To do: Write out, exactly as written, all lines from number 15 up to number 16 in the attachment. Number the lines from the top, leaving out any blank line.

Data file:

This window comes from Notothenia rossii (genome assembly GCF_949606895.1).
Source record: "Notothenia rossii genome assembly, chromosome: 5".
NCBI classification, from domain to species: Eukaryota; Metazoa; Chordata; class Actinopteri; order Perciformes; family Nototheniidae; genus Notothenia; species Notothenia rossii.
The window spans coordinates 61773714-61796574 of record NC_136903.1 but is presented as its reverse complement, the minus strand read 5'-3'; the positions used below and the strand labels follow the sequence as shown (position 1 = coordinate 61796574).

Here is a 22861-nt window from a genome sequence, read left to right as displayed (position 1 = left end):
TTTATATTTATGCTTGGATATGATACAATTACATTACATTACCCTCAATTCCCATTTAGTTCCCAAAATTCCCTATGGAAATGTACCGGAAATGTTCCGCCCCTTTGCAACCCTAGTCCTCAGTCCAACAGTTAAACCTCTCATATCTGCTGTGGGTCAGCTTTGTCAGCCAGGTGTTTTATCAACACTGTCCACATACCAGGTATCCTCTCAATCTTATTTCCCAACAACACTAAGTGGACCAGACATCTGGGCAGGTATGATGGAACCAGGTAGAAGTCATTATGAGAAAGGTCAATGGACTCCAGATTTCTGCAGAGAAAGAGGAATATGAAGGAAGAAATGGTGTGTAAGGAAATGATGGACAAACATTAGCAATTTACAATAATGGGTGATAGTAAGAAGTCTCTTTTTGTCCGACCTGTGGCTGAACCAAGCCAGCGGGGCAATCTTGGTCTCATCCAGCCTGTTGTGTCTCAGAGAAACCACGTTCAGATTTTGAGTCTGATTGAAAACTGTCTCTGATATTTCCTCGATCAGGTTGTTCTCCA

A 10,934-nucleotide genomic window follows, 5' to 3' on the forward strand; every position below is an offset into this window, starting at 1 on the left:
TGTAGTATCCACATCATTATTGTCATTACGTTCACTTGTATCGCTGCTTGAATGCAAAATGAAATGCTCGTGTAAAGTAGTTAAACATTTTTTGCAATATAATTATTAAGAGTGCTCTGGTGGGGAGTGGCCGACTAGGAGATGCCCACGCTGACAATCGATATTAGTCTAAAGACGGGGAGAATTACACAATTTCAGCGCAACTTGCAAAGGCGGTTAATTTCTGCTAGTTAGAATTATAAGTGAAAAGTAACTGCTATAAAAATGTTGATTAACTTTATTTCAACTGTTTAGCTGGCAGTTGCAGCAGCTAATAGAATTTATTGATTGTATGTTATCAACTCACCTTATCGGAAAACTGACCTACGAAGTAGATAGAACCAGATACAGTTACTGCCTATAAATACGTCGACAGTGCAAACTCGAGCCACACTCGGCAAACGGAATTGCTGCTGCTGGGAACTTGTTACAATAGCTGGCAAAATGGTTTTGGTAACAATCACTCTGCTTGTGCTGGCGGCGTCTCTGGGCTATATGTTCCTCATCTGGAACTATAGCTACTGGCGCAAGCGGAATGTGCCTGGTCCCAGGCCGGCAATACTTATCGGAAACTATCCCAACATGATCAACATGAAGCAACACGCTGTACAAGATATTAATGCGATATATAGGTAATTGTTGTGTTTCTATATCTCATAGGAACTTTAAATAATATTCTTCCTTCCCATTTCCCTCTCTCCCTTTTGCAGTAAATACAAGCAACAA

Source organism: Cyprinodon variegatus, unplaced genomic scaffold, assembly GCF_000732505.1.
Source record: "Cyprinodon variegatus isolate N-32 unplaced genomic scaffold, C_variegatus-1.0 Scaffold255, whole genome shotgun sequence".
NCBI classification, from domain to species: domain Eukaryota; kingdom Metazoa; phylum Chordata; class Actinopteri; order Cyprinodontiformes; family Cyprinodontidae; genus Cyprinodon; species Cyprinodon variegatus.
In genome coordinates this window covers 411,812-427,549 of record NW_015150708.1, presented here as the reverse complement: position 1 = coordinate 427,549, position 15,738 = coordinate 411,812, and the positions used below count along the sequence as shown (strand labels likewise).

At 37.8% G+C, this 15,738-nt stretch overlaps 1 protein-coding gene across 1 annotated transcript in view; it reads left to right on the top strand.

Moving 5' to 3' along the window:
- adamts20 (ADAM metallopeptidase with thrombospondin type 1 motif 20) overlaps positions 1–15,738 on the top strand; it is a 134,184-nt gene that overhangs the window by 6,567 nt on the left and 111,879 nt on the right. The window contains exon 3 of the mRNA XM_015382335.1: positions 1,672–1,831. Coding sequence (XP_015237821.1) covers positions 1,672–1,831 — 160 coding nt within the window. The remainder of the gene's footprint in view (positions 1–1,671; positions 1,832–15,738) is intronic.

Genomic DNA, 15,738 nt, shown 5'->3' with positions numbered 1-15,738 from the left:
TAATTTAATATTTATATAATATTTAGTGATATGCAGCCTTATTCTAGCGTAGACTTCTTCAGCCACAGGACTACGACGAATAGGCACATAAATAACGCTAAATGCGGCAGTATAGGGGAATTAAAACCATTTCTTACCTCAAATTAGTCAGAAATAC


- adamts20 (ADAM metallopeptidase with thrombospondin type 1 motif 20) overlaps positions 1–15,738 on the top strand; it is a 134,184-nt gene that overhangs the window by 6,567 nt on the left and 111,879 nt on the right. The window contains exon 3 of the mRNA XM_015382335.1: positions 1,672–1,831. Coding sequence (XP_015237821.1) covers positions 1,672–1,831 — 160 coding nt within the window. The remainder of the gene's footprint in view (positions 1–1,671; positions 1,832–15,738) is intronic.

Genomic DNA, 15,738 nt, shown 5'->3' with positions numbered 1-15,738 from the left: